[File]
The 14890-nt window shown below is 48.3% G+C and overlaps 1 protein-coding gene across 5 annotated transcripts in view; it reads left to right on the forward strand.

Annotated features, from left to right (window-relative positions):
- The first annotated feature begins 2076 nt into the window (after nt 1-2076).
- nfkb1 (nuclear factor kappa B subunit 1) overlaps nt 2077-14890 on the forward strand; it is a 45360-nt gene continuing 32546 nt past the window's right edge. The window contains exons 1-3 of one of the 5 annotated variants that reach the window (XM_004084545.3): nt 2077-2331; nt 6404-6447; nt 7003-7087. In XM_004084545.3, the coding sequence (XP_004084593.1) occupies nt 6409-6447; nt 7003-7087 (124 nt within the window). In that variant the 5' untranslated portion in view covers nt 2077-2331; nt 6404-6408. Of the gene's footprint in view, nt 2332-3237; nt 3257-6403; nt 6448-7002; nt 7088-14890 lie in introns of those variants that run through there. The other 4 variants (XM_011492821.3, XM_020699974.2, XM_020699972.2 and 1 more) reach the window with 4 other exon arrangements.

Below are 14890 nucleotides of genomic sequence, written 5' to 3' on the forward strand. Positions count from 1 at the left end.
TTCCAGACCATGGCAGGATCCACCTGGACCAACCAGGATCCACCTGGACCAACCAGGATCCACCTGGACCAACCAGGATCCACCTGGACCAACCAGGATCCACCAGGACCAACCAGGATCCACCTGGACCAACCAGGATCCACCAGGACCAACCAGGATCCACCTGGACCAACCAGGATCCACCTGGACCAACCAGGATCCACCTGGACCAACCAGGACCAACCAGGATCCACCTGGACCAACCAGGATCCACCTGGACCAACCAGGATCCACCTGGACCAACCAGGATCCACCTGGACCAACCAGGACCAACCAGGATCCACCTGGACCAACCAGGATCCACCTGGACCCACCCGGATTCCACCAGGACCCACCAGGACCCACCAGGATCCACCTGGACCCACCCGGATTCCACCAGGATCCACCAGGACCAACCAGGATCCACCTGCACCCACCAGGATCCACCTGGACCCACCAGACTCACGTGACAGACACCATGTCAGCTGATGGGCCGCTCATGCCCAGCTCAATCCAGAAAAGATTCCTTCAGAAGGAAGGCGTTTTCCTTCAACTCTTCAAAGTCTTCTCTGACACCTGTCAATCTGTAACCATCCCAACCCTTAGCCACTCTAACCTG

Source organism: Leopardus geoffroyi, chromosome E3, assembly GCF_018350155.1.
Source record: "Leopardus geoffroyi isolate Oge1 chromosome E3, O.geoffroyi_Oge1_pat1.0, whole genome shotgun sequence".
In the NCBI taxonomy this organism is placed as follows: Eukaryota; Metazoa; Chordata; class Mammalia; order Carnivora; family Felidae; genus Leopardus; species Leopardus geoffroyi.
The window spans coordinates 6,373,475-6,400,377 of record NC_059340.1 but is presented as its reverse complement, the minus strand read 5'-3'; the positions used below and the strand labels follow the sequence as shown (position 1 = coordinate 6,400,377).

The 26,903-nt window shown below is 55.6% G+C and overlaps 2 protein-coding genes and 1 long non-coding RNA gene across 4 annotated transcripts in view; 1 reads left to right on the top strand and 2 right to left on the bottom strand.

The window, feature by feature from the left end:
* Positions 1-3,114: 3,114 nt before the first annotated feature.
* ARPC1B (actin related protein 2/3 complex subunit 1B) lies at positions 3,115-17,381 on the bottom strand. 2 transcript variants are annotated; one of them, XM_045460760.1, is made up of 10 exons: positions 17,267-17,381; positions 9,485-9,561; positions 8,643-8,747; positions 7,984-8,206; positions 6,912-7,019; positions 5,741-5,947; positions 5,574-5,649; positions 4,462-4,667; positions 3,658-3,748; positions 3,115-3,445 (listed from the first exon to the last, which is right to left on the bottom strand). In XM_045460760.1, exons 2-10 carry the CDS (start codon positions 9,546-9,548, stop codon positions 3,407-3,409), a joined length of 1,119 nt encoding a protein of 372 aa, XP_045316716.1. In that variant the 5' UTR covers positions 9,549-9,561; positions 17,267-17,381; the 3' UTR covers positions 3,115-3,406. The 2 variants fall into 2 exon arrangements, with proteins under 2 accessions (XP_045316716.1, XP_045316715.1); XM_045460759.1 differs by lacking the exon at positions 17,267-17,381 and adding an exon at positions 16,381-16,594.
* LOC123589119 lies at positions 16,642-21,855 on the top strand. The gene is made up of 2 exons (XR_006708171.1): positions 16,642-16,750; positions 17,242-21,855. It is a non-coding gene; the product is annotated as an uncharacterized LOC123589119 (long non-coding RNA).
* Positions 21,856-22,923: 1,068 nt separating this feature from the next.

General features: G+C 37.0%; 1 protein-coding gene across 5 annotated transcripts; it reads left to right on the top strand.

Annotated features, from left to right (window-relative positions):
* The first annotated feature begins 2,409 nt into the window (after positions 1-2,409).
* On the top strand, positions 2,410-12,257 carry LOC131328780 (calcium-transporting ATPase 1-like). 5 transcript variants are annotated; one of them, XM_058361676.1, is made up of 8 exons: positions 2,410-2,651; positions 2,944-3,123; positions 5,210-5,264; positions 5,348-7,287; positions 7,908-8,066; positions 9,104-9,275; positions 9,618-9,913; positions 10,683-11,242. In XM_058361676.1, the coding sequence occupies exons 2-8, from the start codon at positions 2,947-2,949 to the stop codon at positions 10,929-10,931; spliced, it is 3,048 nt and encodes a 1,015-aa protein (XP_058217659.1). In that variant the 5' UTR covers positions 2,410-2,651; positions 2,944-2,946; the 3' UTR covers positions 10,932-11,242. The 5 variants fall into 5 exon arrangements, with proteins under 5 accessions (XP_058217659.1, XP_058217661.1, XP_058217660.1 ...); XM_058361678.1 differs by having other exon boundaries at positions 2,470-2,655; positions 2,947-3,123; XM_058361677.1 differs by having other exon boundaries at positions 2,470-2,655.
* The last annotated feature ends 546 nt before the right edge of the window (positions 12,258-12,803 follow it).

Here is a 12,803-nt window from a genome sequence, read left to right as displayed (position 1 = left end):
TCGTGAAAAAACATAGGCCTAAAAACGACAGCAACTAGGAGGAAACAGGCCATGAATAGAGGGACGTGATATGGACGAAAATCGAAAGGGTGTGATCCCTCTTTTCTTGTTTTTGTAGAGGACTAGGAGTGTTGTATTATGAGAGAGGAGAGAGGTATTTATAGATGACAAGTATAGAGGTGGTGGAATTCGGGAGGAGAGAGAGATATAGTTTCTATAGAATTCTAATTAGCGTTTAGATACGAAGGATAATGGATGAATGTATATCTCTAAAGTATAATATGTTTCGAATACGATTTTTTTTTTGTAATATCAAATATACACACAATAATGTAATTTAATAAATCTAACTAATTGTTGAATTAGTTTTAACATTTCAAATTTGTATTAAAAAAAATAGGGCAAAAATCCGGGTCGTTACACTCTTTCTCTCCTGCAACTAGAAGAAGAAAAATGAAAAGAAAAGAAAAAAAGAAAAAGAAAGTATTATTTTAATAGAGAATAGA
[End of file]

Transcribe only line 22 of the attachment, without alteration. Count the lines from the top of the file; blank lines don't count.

Here is a 12,803-nt window from a genome sequence, read left to right as displayed (position 1 = left end):